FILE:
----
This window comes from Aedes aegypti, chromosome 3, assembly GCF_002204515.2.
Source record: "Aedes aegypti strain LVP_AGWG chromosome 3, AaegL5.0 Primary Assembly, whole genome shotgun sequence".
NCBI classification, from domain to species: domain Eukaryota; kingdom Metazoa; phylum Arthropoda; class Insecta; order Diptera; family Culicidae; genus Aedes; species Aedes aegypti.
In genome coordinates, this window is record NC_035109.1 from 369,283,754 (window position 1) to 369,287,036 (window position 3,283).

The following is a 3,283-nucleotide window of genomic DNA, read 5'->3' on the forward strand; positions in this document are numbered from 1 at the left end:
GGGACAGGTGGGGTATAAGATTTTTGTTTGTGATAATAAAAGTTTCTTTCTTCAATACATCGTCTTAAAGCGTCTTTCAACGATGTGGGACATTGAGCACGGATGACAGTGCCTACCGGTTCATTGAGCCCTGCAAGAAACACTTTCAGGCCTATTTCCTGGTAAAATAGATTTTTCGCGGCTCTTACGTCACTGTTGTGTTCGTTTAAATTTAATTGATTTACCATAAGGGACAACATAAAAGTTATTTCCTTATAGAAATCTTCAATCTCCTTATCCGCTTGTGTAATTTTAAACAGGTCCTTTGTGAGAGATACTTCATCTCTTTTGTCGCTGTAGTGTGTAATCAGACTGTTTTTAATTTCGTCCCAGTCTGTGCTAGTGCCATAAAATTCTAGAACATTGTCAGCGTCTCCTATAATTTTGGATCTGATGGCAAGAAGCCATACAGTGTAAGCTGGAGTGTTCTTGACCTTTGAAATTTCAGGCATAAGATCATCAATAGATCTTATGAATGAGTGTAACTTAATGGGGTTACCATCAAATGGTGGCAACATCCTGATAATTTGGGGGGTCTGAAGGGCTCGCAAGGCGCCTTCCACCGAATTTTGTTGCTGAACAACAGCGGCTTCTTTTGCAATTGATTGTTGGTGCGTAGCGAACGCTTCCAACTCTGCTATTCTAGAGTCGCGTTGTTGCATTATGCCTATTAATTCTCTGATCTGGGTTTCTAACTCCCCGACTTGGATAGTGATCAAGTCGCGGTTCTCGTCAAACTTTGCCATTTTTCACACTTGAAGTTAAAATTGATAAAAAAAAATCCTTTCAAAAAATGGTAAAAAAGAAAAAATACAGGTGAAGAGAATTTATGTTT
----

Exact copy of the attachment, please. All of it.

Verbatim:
This window comes from Aedes aegypti, chromosome 3, assembly GCF_002204515.2.
Source record: "Aedes aegypti strain LVP_AGWG chromosome 3, AaegL5.0 Primary Assembly, whole genome shotgun sequence".
NCBI classification, from domain to species: domain Eukaryota; kingdom Metazoa; phylum Arthropoda; class Insecta; order Diptera; family Culicidae; genus Aedes; species Aedes aegypti.
In genome coordinates, this window is record NC_035109.1 from 369,283,754 (window position 1) to 369,287,036 (window position 3,283).

The following is a 3,283-nucleotide window of genomic DNA, read 5'->3' on the forward strand; positions in this document are numbered from 1 at the left end:
GGGACAGGTGGGGTATAAGATTTTTGTTTGTGATAATAAAAGTTTCTTTCTTCAATACATCGTCTTAAAGCGTCTTTCAACGATGTGGGACATTGAGCACGGATGACAGTGCCTACCGGTTCATTGAGCCCTGCAAGAAACACTTTCAGGCCTATTTCCTGGTAAAATAGATTTTTCGCGGCTCTTACGTCACTGTTGTGTTCGTTTAAATTTAATTGATTTACCATAAGGGACAACATAAAAGTTATTTCCTTATAGAAATCTTCAATCTCCTTATCCGCTTGTGTAATTTTAAACAGGTCCTTTGTGAGAGATACTTCATCTCTTTTGTCGCTGTAGTGTGTAATCAGACTGTTTTTAATTTCGTCCCAGTCTGTGCTAGTGCCATAAAATTCTAGAACATTGTCAGCGTCTCCTATAATTTTGGATCTGATGGCAAGAAGCCATACAGTGTAAGCTGGAGTGTTCTTGACCTTTGAAATTTCAGGCATAAGATCATCAATAGATCTTATGAATGAGTGTAACTTAATGGGGTTACCATCAAATGGTGGCAACATCCTGATAATTTGGGGGGTCTGAAGGGCTCGCAAGGCGCCTTCCACCGAATTTTGTTGCTGAACAACAGCGGCTTCTTTTGCAATTGATTGTTGGTGCGTAGCGAACGCTTCCAACTCTGCTATTCTAGAGTCGCGTTGTTGCATTATGCCTATTAATTCTCTGATCTGGGTTTCTAACTCCCCGACTTGGATAGTGATCAAGTCGCGGTTCTCGTCAAACTTTGCCATTTTTCACACTTGAAGTTAAAATTGATAAAAAAAAATCCTTTCAAAAAATGGTAAAAAAGAAAAAATACAGGTGAAGAGAATTTATGTTT